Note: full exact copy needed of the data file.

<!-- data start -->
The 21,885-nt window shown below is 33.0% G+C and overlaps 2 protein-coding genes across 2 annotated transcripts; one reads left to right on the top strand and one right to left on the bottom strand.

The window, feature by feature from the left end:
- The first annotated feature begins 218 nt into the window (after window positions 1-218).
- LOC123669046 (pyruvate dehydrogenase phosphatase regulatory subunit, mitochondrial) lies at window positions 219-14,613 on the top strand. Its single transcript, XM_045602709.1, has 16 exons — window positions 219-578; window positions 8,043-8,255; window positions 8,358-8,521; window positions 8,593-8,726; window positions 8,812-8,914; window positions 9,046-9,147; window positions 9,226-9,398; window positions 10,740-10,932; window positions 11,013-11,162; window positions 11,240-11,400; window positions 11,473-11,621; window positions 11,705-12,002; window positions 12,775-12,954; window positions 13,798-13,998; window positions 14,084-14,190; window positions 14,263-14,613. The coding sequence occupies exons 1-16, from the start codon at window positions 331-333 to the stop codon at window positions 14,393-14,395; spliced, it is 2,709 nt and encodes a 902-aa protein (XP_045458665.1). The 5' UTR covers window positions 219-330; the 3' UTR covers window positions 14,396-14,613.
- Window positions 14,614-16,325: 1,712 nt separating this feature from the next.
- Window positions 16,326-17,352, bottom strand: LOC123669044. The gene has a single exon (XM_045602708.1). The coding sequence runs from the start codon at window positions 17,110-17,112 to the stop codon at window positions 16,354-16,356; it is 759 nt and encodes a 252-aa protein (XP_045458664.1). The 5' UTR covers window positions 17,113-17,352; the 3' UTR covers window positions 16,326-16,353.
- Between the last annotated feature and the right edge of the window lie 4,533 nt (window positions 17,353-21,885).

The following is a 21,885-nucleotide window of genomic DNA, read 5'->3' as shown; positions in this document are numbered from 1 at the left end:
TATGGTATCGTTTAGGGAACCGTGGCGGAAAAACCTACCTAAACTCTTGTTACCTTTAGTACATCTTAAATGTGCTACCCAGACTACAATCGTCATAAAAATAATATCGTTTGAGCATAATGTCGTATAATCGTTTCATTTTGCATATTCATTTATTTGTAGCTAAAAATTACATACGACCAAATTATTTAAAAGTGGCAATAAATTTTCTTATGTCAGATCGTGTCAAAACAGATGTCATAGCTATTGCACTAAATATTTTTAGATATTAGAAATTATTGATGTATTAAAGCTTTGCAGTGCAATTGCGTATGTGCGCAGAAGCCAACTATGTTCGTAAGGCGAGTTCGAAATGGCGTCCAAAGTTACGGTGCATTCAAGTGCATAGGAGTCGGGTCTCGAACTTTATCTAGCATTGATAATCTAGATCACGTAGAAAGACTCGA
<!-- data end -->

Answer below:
The 21,885-nt window shown below is 33.0% G+C and overlaps 2 protein-coding genes across 2 annotated transcripts; one reads left to right on the top strand and one right to left on the bottom strand.

The window, feature by feature from the left end:
- The first annotated feature begins 218 nt into the window (after window positions 1-218).
- LOC123669046 (pyruvate dehydrogenase phosphatase regulatory subunit, mitochondrial) lies at window positions 219-14,613 on the top strand. Its single transcript, XM_045602709.1, has 16 exons — window positions 219-578; window positions 8,043-8,255; window positions 8,358-8,521; window positions 8,593-8,726; window positions 8,812-8,914; window positions 9,046-9,147; window positions 9,226-9,398; window positions 10,740-10,932; window positions 11,013-11,162; window positions 11,240-11,400; window positions 11,473-11,621; window positions 11,705-12,002; window positions 12,775-12,954; window positions 13,798-13,998; window positions 14,084-14,190; window positions 14,263-14,613. The coding sequence occupies exons 1-16, from the start codon at window positions 331-333 to the stop codon at window positions 14,393-14,395; spliced, it is 2,709 nt and encodes a 902-aa protein (XP_045458665.1). The 5' UTR covers window positions 219-330; the 3' UTR covers window positions 14,396-14,613.
- Window positions 14,614-16,325: 1,712 nt separating this feature from the next.
- Window positions 16,326-17,352, bottom strand: LOC123669044. The gene has a single exon (XM_045602708.1). The coding sequence runs from the start codon at window positions 17,110-17,112 to the stop codon at window positions 16,354-16,356; it is 759 nt and encodes a 252-aa protein (XP_045458664.1). The 5' UTR covers window positions 17,113-17,352; the 3' UTR covers window positions 16,326-16,353.
- Between the last annotated feature and the right edge of the window lie 4,533 nt (window positions 17,353-21,885).

The following is a 21,885-nucleotide window of genomic DNA, read 5'->3' as shown; positions in this document are numbered from 1 at the left end:
TATGGTATCGTTTAGGGAACCGTGGCGGAAAAACCTACCTAAACTCTTGTTACCTTTAGTACATCTTAAATGTGCTACCCAGACTACAATCGTCATAAAAATAATATCGTTTGAGCATAATGTCGTATAATCGTTTCATTTTGCATATTCATTTATTTGTAGCTAAAAATTACATACGACCAAATTATTTAAAAGTGGCAATAAATTTTCTTATGTCAGATCGTGTCAAAACAGATGTCATAGCTATTGCACTAAATATTTTTAGATATTAGAAATTATTGATGTATTAAAGCTTTGCAGTGCAATTGCGTATGTGCGCAGAAGCCAACTATGTTCGTAAGGCGAGTTCGAAATGGCGTCCAAAGTTACGGTGCATTCAAGTGCATAGGAGTCGGGTCTCGAACTTTATCTAGCATTGATAATCTAGATCACGTAGAAAGACTCGA